17/02/2015
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Government calls for public inquiry on Kent Nightingale site

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Nightingale is a species with a limited range in Britain, with Kent and Essex holding most of the breeding pairs. Photo: John Bridges (rspb-images.com).
Nightingale is a species with a limited range in Britain, with Kent and Essex holding most of the breeding pairs. Photo: John Bridges (rspb-images.com).
The Government has called for a public inquiry into the application to build 5,000 homes on England's best Nightingale site, after more than 12,400 people signed a petition against it.

The site of the proposed development is at Lodge Hill, Kent, a Site of Special Scientific Interest (SSSI), and home to 84 pairs of nightingale at the last count. Medway Council's Planning Committee approved a planning application by the Ministry of Defense to build approximately 5,000 homes at Lodge Hill, to widespread criticism from conservationists and many local people.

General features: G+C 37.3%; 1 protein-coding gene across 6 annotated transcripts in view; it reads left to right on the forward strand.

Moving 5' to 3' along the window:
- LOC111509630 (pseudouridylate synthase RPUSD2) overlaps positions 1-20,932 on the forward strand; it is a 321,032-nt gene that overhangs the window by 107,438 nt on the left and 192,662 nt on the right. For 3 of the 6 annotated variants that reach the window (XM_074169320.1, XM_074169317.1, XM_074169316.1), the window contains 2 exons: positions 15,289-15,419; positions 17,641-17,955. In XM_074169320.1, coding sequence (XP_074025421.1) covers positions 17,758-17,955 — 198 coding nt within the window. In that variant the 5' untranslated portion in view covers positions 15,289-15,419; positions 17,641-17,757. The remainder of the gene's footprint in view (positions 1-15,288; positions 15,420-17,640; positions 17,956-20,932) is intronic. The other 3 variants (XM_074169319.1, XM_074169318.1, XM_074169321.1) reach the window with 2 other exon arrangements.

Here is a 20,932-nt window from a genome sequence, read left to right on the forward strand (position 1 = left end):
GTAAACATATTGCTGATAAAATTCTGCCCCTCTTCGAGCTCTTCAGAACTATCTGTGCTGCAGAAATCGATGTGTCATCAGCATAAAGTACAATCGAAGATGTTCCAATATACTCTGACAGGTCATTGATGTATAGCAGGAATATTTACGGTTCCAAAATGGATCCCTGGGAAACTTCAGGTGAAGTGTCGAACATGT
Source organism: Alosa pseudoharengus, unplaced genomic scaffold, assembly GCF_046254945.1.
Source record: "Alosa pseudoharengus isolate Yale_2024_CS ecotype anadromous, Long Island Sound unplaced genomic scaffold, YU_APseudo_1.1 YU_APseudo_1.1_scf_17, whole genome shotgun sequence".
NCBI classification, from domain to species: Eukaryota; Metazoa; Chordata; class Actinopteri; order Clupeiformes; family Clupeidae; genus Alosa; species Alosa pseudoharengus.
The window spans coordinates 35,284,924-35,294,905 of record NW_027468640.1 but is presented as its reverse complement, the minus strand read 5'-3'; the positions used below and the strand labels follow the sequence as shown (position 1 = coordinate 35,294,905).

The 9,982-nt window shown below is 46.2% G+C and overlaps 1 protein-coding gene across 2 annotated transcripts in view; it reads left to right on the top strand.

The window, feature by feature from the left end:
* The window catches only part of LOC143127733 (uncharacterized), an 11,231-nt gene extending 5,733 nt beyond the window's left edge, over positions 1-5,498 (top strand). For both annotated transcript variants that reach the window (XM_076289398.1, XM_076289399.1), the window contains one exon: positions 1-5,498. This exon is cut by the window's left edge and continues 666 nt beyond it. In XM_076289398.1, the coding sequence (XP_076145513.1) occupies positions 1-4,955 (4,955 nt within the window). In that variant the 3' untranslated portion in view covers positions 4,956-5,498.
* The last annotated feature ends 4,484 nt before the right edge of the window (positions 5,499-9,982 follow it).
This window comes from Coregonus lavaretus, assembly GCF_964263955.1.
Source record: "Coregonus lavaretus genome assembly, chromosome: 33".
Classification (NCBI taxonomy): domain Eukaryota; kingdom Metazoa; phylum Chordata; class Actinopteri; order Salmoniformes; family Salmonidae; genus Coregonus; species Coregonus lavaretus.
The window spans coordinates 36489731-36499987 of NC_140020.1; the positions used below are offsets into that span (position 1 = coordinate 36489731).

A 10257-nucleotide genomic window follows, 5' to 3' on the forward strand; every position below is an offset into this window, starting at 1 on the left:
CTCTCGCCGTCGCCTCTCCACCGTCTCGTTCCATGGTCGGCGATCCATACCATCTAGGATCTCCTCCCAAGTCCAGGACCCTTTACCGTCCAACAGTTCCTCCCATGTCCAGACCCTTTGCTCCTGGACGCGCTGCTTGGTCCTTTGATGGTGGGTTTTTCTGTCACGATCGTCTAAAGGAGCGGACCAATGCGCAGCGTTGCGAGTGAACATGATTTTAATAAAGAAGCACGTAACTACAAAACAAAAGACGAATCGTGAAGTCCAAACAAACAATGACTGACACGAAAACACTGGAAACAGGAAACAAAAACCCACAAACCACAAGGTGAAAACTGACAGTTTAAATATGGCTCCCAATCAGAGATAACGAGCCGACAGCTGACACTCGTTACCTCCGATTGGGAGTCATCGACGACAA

The RSPB was among the first to express their delight at this turn of events, with Martin Harper, RSPB Conservation Director, commenting: “There has been public outrage and condemnation that a site of national importance for wildlife has been considered for development without public scrutiny. We are delighted that the Government has listened to these concerns, and has reached the only logical conclusion.”

The case will be examined at the highest level, where the full merits and values of the site and associated issues can be aired. Martin Harper added: “Through an inquiry, we hope and expect that this development will be rejected and the future of this SSSI will be secured. The important issue of housing allocation in North Kent should proceed without impacting on nationally-important wildlife sites.”

Lodge Hill is possibly the most important site for Nightingale in England, as well as holding nationally important types of grassland and ancient woodland.

The RSPB led the campaign, which was also supported by the Kent Wildlife Trust, Buglife and the Butterfly Conservation and the Woodland Trust. The campaign petition attracted over 12,400 signatures, and the Government has recognised that public support for the protection of the site was influential in encouraging ministers to decide to call in the decision for public inquiry.
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